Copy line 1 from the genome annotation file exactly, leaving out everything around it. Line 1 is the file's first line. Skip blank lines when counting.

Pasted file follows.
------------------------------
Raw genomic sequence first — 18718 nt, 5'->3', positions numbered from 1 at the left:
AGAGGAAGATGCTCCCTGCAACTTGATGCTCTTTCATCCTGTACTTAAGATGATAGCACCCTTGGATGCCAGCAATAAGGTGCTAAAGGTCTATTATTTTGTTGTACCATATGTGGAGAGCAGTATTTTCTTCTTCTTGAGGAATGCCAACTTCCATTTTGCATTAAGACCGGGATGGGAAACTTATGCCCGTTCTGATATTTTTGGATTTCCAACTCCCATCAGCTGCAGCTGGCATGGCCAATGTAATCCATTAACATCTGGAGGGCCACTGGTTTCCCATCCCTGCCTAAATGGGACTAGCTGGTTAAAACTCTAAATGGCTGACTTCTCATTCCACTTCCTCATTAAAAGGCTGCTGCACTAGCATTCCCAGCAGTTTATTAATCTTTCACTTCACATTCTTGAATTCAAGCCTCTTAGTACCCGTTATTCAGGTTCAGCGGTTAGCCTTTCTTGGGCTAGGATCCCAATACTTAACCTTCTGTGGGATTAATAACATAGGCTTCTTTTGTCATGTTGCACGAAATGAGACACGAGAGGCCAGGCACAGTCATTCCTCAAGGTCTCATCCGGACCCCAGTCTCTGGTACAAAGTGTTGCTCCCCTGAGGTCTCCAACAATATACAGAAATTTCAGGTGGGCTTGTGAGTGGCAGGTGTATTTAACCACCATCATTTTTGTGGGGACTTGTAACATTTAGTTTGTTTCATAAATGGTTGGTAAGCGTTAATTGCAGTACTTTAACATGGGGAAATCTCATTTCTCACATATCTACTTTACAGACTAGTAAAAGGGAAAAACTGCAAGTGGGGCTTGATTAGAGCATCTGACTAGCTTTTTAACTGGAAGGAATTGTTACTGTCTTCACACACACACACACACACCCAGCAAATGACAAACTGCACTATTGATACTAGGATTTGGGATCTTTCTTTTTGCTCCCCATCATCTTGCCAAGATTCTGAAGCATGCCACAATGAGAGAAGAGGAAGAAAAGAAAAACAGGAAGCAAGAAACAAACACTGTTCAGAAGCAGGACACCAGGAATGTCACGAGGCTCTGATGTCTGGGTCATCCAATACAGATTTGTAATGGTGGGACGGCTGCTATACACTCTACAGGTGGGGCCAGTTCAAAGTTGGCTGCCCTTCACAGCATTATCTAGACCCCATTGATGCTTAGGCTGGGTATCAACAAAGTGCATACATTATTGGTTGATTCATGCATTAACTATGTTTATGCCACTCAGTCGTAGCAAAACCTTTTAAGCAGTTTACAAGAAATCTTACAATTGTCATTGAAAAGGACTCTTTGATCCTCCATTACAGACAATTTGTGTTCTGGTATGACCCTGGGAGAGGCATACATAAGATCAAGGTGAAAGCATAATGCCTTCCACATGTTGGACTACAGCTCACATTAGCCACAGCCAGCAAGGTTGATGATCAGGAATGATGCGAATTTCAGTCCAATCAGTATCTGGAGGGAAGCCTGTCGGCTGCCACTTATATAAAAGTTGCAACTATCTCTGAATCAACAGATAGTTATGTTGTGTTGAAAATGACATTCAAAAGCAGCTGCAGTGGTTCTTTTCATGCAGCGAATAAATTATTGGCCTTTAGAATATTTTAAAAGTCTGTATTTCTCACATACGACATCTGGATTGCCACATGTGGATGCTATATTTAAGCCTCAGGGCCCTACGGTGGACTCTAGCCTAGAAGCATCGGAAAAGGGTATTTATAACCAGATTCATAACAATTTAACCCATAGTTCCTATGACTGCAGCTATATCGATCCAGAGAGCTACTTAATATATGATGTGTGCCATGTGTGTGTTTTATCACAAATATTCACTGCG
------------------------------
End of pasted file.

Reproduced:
Raw genomic sequence first — 18718 nt, 5'->3', positions numbered from 1 at the left: